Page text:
Central bank clears way for increase in dividends

Bank shareholders got a long-awaited gift from the U.S. Federal Reserve on Friday when the central bank cleared the way for major lenders to increase their dividends.

It was the last hurdle left on the path to recovery for banks and signified a return to health for the industry. Banks were forced to cut their dividends to preserve cash after the financial crisis that peaked in September 2008, when the industry was propped up by a U.S. government bailout package totaling $700 billion.

Banks that received clearance to raise their dividends wasted little time in doing so. JPMorgan Chase & Co. said it would increase its quarterly dividend to 25 cents a share from 5 cents. Wells Fargo & Co. raised its dividend to 12 cents, while U.S. Bancorp increased its dividend to 12.5 cents a share. 

Japanese shares go higher on G-7 pledge of support

The yen backed away from historic highs and Japanese shares rose Friday after the Group of Seven major industrialized nations promised coordinated intervention in currency markets to support Japan’s recovery from a catastrophic earthquake and tsunami.

The G-7 pledge came a day after the yen soared to an all-time high against the dollar, possibly threatening Japan’s exports and hampering its economic recovery from the March 11 quake that triggered an unfolding nuclear crisis. 

Unemployment rate rises in most large U.S. cities

Unemployment rose in nearly all of the 372 largest U.S. cities in January compared to the previous month, mostly because of seasonal changes such as the layoff of temporary retail employees hired for the holidays.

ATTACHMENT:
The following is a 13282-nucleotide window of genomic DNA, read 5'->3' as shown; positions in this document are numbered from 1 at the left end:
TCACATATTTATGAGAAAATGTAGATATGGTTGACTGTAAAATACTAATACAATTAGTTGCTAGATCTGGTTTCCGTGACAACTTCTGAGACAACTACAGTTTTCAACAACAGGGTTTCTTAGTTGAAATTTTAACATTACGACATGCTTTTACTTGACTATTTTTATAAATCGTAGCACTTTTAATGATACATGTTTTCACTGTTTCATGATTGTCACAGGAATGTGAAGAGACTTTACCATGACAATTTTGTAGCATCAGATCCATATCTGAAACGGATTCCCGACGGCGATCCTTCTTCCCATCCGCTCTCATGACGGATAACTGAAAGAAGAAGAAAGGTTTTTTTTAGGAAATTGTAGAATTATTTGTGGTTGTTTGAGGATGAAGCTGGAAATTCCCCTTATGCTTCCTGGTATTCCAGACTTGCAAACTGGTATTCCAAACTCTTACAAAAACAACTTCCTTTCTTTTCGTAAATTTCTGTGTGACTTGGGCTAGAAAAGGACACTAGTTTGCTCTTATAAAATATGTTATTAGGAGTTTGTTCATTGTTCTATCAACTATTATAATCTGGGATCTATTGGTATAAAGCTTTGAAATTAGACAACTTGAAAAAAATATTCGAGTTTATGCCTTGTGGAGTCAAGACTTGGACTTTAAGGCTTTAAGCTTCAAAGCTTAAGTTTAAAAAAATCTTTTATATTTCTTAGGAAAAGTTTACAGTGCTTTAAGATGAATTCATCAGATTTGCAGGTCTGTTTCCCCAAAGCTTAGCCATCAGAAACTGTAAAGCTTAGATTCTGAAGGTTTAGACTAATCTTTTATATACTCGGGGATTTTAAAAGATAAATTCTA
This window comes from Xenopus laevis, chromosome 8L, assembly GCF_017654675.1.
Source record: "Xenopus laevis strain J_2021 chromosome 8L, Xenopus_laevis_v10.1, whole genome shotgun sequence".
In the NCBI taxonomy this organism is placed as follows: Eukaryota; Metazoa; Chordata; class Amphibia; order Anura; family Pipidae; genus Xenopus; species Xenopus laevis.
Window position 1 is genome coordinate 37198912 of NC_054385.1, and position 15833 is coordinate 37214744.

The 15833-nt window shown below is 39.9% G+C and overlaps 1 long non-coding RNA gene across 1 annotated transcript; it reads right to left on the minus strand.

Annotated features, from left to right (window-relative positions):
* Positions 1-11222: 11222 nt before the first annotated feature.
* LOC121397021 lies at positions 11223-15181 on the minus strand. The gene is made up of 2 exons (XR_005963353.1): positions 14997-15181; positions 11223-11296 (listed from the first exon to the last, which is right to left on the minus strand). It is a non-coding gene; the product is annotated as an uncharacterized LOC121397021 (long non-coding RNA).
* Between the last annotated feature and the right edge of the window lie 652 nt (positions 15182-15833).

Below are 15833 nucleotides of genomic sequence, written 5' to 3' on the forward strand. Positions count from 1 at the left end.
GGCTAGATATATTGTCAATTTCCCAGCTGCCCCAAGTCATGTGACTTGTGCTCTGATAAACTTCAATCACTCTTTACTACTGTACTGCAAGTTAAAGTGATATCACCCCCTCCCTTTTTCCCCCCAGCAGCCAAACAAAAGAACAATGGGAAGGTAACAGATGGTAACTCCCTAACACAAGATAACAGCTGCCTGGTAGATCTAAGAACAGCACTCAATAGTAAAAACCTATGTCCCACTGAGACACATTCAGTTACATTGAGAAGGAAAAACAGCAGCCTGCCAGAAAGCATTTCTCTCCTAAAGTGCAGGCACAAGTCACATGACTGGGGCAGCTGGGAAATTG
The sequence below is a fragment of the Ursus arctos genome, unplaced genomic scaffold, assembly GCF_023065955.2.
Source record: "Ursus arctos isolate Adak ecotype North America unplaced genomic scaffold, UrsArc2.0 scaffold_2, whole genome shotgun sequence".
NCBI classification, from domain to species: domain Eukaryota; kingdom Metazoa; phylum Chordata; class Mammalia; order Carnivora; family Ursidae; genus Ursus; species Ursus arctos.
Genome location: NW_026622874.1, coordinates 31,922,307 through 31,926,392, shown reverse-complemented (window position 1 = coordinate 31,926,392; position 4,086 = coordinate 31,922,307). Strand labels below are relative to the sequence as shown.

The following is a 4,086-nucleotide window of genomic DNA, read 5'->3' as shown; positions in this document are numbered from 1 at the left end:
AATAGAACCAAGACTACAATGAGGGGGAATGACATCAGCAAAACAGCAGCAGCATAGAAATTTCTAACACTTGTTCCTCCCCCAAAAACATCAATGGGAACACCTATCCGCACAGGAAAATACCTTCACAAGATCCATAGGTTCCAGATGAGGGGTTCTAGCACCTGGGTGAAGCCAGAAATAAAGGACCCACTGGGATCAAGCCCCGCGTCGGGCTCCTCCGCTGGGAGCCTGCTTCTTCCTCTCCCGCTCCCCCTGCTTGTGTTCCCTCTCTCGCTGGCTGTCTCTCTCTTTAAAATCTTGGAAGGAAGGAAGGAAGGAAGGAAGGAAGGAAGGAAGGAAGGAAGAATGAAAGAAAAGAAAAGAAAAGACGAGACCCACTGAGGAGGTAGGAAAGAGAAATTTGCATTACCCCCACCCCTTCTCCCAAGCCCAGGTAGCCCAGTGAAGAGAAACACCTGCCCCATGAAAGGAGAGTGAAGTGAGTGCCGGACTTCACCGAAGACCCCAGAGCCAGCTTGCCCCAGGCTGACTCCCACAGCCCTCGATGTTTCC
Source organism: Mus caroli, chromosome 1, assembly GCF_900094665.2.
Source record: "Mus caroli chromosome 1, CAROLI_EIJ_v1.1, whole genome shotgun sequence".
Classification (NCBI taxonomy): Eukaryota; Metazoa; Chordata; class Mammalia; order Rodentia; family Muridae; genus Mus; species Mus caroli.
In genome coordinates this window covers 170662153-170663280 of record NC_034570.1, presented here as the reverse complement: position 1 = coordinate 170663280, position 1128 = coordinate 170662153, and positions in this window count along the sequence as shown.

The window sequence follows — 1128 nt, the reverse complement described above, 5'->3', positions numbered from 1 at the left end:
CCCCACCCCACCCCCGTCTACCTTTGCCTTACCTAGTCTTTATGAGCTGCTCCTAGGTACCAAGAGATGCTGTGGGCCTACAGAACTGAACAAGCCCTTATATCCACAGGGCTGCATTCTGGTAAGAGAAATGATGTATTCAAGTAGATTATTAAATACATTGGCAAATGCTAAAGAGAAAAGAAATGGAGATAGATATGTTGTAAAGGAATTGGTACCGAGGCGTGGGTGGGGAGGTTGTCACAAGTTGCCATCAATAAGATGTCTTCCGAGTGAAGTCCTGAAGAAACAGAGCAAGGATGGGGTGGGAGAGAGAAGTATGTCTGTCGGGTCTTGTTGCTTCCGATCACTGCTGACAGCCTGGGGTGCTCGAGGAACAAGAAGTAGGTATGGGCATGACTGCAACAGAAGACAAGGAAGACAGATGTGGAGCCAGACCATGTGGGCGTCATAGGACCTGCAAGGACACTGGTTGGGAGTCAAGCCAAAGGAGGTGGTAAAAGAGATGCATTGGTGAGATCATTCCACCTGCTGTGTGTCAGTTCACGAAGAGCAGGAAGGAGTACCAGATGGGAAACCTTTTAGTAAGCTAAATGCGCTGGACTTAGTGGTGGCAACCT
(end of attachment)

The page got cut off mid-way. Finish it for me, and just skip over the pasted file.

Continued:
The Labor Department said Friday that the unemployment rate rose in 351 metro areas, fell in 16, and was unchanged in 5. In December, the rate fell in 207 areas and increased in 122.

Other seasonal trends, such as the layoff of construction workers due to winter weather, contributed to the widespread increase. 

General Mills makes offer to buy stake in Yoplait

General Mills Inc. has entered into exclusive negotiations to buy a majority stake in French yogurt company Yoplait, the company said Friday.

Yoplait is the world’s second-largest yogurt maker and is owned by French investment firm PAI partners and French cooperative dairy group Sodiaal. If successful, General Mills would acquire the roughly 50 percent stake held by PAI partners and work with Sodiaal, which is retaining its stake. 

Borders plans on closing an additional 28 stores

Borders Group Inc. plans to close an additional 28 stores, bringing the total closings to 228, as it tries to reorganize in bankruptcy protection.

The closings would bring the remaining store total to about 400. The closings are set for a wide variety of states, including seven in California. Stores previously on the list are expected to be closed by the end of April and the 28 additional stores by the end of May. 

Starbucks raising prices for its packaged coffee

Starbucks Corp. is raising prices it charges retailers for packaged coffee by up to 12 percent to cope with higher costs for beans.

The world’s largest coffee chain said that it informed grocery customers Friday of the increase for Starbucks and Seattle’s Best Coffee brands. It’s up to the grocers and other retailers to decide if they want to pass along that increase to consumers.

Starbucks also raised the price it suggests stores charge to $9.99 from $8.99 for a 12-ounce package of Starbucks coffee and to $7.99 from $6.99 for Seattle’s Best.